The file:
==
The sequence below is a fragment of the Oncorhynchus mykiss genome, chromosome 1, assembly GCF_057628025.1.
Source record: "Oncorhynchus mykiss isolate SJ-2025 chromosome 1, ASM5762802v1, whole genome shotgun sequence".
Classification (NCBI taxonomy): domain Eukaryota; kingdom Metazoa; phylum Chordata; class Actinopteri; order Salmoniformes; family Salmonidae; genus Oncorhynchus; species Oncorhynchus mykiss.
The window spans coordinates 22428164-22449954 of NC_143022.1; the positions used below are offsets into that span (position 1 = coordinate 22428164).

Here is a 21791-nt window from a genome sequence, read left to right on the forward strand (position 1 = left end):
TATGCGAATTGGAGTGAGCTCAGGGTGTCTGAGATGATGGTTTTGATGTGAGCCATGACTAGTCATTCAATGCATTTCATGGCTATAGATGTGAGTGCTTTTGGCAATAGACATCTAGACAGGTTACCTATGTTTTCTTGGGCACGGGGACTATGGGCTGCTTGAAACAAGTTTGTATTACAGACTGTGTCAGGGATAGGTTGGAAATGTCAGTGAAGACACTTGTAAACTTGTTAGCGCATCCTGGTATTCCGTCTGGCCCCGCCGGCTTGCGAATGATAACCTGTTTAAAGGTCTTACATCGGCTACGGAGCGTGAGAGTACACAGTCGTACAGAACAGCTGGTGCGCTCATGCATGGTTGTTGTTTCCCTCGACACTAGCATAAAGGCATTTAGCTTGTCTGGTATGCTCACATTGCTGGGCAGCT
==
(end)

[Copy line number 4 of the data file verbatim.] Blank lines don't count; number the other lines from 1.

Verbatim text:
The window spans coordinates 22428164-22449954 of NC_143022.1; the positions used below are offsets into that span (position 1 = coordinate 22428164).